Sup. John Avalos, who chairs the Board of Supervisors Budget and Finance Committee, expressed more skepticism about the mayor’s proposals. “Do tax breaks have the intended effect of stimulating the economy? As we underfund government services, are we getting a net gain or are we getting something taken away? For the very small businesses in my district, it’s going to be trickle-down economics. It’s very unrelated and unmeasurable in benefit,” he told us.

David Noyola, board aide to President David Chiu, said his boss is supporting the biotech tax credit but reserving judgment on the rest. “It’s going to be a cost-benefit analysis,” Noyola said. “When we’re talking about jobs, we’re talking about public and private sector jobs, always.”

While Egan’s economic analysis predicts tax cuts will encourage some economic growth, even he is circumspect about the good it will do, particularly without finding a way to avoid deep cuts in city spending. “The truth of the matter is that our stimulus efforts are small because the city has relatively small power to affect the local economy,” Egan told us.

That’s the consensus economic opinion. Huge federal spending can help a national economy a little bit, but local economies are just different animals that local governments are largely powerless to really alter, particularly through tax cuts.

“I agree with Egan: city government has little power over the local economy,” Mike Potepan, an urban development economist at San Francisco State University, told the Guardian.

Both economists agree that tying tax cuts to job creation or development stimulus is better than general tax cuts, but that neither is good if it means laying off more city workers.

“Research shows that by cutting taxes you have more business activity where studies show it is likely to effect employment,” Potepan said. “On the other side, you have to think about revenue. Cities are going to have to balance their budgets, which could mean a cut in services.”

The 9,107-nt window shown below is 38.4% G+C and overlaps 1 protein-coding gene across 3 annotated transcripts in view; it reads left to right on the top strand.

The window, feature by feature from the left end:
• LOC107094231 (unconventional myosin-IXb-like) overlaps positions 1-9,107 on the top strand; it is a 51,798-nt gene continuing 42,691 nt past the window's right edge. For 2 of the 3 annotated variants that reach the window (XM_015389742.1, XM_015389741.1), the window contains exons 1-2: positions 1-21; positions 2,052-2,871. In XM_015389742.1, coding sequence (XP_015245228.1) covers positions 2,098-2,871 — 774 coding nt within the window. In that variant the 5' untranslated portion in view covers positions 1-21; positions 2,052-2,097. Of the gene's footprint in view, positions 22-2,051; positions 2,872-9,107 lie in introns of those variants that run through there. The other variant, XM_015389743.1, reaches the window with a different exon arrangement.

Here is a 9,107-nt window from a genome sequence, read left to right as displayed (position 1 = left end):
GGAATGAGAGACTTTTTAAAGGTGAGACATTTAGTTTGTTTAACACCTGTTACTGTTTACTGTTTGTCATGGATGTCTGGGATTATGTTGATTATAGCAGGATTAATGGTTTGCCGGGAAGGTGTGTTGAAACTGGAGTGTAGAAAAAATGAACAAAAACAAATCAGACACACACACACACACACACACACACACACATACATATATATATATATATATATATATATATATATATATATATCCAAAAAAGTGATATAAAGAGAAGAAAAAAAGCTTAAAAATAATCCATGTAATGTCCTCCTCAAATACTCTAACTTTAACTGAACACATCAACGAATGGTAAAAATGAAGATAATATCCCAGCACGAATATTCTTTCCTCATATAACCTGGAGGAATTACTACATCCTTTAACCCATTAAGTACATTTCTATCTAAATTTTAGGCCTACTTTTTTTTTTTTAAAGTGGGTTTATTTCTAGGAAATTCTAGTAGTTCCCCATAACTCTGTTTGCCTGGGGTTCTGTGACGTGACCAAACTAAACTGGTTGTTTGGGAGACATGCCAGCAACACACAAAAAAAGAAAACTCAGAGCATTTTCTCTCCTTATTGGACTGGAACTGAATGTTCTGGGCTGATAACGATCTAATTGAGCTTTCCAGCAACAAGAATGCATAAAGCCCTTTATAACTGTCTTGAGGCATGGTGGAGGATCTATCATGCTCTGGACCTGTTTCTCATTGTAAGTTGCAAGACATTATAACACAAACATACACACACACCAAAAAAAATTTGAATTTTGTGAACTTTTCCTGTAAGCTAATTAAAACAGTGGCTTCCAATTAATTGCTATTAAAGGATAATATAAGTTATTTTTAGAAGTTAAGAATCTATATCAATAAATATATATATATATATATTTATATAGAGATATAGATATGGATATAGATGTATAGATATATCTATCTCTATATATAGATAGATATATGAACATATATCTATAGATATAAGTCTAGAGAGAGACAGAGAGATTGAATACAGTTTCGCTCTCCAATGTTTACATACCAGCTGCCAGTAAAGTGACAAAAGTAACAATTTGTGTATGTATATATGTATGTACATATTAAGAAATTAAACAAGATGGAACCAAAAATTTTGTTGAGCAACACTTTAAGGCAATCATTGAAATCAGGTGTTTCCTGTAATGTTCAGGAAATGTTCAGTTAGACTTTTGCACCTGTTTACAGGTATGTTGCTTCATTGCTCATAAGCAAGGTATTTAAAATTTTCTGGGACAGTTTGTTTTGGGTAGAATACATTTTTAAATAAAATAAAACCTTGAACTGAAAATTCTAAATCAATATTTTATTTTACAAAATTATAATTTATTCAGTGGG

Author Greg LeRoy expresses a more critical perspective in his book The Great American Jobs Scam: Corporate Tax Dodging and the Myth of Job Creation (1995, Berrett-Koehler), amassing evidence from economic studies and CEO surveys that corporate tax breaks, even those tied to new job creation, have almost no effect on private companies’ decisions about where to locate and whether to hire.

“How can companies get away with this? Because the system is rigged. Corporations have it down to a science. They have learned how to chant ‘jobs, jobs, jobs’ to win huge corporate tax breaks — and still do whatever they wanted all along,” LeRoy writes. “That’s the Great American Jobs Scam: an intentionally constructed system that enables corporations to exact huge taxpayer subsidies by promising quality jobs — and lets them fail to deliver. The other benefit often promised — higher tax revenues — often proves false as well.”

While proposing to forgo collecting millions of dollars in payroll taxes (the Controller’s Office is still working on a projected total for the tax cut package), the Mayor’s Office also wants to spur development of new housing with a proposal that would delay collection of needed affordable housing money by more than a decade.

After hearing mostly from a large crowd of desperate developers and construction workers during a Jan. 21 hearing on the proposal, the Planning Commission approved the package on a 4-3 vote, with the mayor’s appointees in agreement and the board’s appointees in dissent. It will be considered by the Board of Supervisors Land Use Committee sometime after Feb. 12.

The most controversial part of the fee reform package involves reducing the fee developers pay to support affordable housing by 33 percent, then charging a 1 percent transfer tax to subsequent buyers of those homes. Egan estimates developers would save almost $20,000 per housing unit, and that it would take an average of 16 years for the city to recover that money. But for high-rise luxury condos, the city would eventually recover about $27,000 per unit.

“It’s a classic make-an-investment-now-to-get-more-later strategy,” Michael Yarne, who crafted the policy for the Mayor’s Office of Economic and Workforce Development at Newsom’s direction, told the Guardian.

“If it makes it feasible for projects to be started, then it is worth passing,” Tim Colen, a representative of San Francisco Housing Action, said at the Planning Commission hearing, expressing hope that it will help create desperately needed construction jobs and new market rate housing.

But affordable housing advocates and some progressives criticize the policy as completely backward, saying that affordable housing development is desperately needed now, during these tough economic times, rather than a policy that encourages more market rate housing and bails out bad investments made at the height of the real estate bubble.

“What the city needs to do is directly build affordable housing, for which there is a demand,” affordable housing activist Calvin Welch told us. “The problem is that the banks don’t want to lend these guys money because they know nobody can afford to buy houses at the prices that these guys are demanding.”

Debra Walker, who is running for supervisor from District 6 and voted against the proposal when it came before the Building Inspection Commission (the sole vote on a commission dominated by mayoral appointees), agrees.